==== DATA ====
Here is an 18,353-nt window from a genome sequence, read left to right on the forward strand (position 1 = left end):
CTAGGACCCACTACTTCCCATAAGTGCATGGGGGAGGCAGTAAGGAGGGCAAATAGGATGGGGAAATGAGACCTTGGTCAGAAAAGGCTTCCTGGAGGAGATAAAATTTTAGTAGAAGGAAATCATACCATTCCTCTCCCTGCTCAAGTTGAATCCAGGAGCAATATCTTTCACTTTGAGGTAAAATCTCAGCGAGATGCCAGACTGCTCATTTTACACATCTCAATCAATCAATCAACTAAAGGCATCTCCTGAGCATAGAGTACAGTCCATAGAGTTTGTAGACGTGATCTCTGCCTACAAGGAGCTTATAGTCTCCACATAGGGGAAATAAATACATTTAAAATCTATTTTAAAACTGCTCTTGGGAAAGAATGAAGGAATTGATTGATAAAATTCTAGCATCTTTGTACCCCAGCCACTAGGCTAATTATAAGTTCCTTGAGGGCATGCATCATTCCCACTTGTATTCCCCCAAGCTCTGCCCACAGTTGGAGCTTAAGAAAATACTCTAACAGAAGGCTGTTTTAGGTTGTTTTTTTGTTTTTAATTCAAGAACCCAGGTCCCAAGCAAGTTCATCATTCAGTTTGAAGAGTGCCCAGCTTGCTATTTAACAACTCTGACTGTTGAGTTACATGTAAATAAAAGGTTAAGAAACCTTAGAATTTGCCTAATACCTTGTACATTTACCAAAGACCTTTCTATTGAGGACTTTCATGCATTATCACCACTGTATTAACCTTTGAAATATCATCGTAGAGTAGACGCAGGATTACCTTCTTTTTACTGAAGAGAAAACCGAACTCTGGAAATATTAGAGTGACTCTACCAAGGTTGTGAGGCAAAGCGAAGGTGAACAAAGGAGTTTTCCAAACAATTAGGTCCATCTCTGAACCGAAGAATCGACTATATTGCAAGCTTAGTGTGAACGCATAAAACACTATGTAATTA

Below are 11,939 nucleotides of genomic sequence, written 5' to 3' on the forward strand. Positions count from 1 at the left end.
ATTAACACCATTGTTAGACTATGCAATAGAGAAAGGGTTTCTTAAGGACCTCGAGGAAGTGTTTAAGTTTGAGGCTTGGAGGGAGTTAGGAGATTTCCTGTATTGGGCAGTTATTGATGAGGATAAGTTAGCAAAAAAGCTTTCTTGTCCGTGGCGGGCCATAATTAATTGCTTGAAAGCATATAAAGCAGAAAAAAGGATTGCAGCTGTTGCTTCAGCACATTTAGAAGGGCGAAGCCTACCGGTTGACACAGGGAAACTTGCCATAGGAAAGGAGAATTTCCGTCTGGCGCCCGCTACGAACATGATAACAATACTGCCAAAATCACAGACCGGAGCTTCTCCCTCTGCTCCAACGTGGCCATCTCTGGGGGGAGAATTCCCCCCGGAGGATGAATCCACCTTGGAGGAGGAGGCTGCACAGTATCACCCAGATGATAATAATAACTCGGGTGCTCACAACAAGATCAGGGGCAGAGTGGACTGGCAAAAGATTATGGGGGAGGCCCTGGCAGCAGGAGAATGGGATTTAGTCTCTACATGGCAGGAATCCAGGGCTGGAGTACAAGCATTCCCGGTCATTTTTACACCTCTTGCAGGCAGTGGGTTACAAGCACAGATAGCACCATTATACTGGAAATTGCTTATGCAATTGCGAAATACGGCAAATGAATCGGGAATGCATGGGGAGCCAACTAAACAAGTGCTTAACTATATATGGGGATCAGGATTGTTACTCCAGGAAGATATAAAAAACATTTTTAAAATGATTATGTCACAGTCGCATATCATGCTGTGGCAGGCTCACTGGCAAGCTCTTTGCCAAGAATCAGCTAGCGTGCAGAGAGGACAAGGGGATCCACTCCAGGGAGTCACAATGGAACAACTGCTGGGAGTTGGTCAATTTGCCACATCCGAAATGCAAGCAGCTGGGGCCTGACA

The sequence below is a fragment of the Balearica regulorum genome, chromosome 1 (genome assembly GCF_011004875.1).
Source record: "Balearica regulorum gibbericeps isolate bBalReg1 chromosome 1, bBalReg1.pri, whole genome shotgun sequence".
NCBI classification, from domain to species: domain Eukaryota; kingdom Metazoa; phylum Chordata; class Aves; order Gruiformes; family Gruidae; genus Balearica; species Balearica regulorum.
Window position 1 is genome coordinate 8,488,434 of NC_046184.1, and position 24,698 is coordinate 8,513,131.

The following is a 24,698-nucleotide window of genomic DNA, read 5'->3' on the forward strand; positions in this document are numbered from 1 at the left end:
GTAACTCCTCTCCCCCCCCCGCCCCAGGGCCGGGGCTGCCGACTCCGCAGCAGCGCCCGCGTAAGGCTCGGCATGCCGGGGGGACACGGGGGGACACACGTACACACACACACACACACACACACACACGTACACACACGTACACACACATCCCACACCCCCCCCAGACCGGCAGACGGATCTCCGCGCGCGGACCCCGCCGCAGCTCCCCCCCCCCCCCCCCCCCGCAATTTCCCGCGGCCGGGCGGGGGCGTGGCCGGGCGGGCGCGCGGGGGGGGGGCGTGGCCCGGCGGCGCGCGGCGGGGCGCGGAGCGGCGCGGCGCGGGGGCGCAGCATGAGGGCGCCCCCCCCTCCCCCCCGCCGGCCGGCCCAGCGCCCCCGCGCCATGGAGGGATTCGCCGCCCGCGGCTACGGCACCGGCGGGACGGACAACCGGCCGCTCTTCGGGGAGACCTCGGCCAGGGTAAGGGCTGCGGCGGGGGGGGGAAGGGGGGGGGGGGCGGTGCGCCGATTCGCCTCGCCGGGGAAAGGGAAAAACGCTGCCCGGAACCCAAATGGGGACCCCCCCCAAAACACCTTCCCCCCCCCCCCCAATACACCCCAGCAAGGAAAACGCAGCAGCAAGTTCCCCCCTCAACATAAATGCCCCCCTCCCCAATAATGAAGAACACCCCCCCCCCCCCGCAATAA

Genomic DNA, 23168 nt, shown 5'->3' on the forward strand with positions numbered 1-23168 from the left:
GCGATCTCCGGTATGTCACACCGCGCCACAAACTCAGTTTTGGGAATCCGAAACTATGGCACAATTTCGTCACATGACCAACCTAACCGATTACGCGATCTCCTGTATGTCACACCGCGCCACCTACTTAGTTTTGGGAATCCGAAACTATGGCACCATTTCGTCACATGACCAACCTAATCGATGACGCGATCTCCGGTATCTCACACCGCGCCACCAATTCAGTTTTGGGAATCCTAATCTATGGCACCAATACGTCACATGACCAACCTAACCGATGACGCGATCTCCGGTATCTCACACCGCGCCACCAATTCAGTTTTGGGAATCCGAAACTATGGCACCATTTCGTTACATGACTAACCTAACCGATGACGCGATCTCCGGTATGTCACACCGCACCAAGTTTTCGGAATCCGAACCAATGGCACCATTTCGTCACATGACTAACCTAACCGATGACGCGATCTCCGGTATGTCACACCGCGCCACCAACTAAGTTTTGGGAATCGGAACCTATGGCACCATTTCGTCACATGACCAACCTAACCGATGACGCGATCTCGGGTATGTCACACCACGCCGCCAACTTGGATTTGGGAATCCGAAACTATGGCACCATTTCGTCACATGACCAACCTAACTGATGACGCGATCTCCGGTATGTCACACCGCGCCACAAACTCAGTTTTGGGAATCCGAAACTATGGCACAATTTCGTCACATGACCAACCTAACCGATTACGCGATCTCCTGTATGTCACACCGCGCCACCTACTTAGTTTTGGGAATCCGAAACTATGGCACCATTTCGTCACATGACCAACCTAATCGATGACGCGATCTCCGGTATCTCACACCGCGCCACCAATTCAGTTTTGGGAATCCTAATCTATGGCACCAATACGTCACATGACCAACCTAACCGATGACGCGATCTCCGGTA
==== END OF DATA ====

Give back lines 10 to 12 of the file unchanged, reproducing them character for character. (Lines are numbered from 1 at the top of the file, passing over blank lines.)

GTAACTCCTCTCCCCCCCCCGCCCCAGGGCCGGGGCTGCCGACTCCGCAGCAGCGCCCGCGTAAGGCTCGGCATGCCGGGGGGACACGGGGGGACACACGTACACACACACACACACACACACACACACGTACACACACGTACACACACATCCCACACCCCCCCCAGACCGGCAGACGGATCTCCGCGCGCGGACCCCGCCGCAGCTCCCCCCCCCCCCCCCCCCCGCAATTTCCCGCGGCCGGGCGGGGGCGTGGCCGGGCGGGCGCGCGGGGGGGGGGCGTGGCCCGGCGGCGCGCGGCGGGGCGCGGAGCGGCGCGGCGCGGGGGCGCAGCATGAGGGCGCCCCCCCCTCCCCCCCGCCGGCCGGCCCAGCGCCCCCGCGCCATGGAGGGATTCGCCGCCCGCGGCTACGGCACCGGCGGGACGGACAACCGGCCGCTCTTCGGGGAGACCTCGGCCAGGGTAAGGGCTGCGGCGGGGGGGGGAAGGGGGGGGGGGGCGGTGCGCCGATTCGCCTCGCCGGGGAAAGGGAAAAACGCTGCCCGGAACCCAAATGGGGACCCCCCCCAAAACACCTTCCCCCCCCCCCCCAATACACCCCAGCAAGGAAAACGCAGCAGCAAGTTCCCCCCTCAACATAAATGCCCCCCTCCCCAATAATGAAGAACACCCCCCCCCCCCCGCAATAA

Genomic DNA, 23168 nt, shown 5'->3' on the forward strand with positions numbered 1-23168 from the left:
GCGATCTCCGGTATGTCACACCGCGCCACAAACTCAGTTTTGGGAATCCGAAACTATGGCACAATTTCGTCACATGACCAACCTAACCGATTACGCGATCTCCTGTATGTCACACCGCGCCACCTACTTAGTTTTGGGAATCCGAAACTATGGCACCATTTCGTCACATGACCAACCTAATCGATGACGCGATCTCCGGTATCTCACACCGCGCCACCAATTCAGTTTTGGGAATCCTAATCTATGGCACCAATACGTCACATGACCAACCTAACCGATGACGCGATCTCCGGTATCTCACACCGCGCCACCAATTCAGTTTTGGGAATCCGAAACTATGGCACCATTTCGTTACATGACTAACCTAACCGATGACGCGATCTCCGGTATGTCACACCGCACCAAGTTTTCGGAATCCGAACCAATGGCACCATTTCGTCACATGACTAACCTAACCGATGACGCGATCTCCGGTATGTCACACCGCGCCACCAACTAAGTTTTGGGAATCGGAACCTATGGCACCATTTCGTCACATGACCAACCTAACCGATGACGCGATCTCGGGTATGTCACACCACGCCGCCAACTTGGATTTGGGAATCCGAAACTATGGCACCATTTCGTCACATGACCAACCTAACTGATGACGCGATCTCCGGTATGTCACACCGCGCCACAAACTCAGTTTTGGGAATCCGAAACTATGGCACAATTTCGTCACATGACCAACCTAACCGATTACGCGATCTCCTGTATGTCACACCGCGCCACCTACTTAGTTTTGGGAATCCGAAACTATGGCACCATTTCGTCACATGACCAACCTAATCGATGACGCGATCTCCGGTATCTCACACCGCGCCACCAATTCAGTTTTGGGAATCCTAATCTATGGCACCAATACGTCACATGACCAACCTAACCGATGACGCGATCTCCGGTA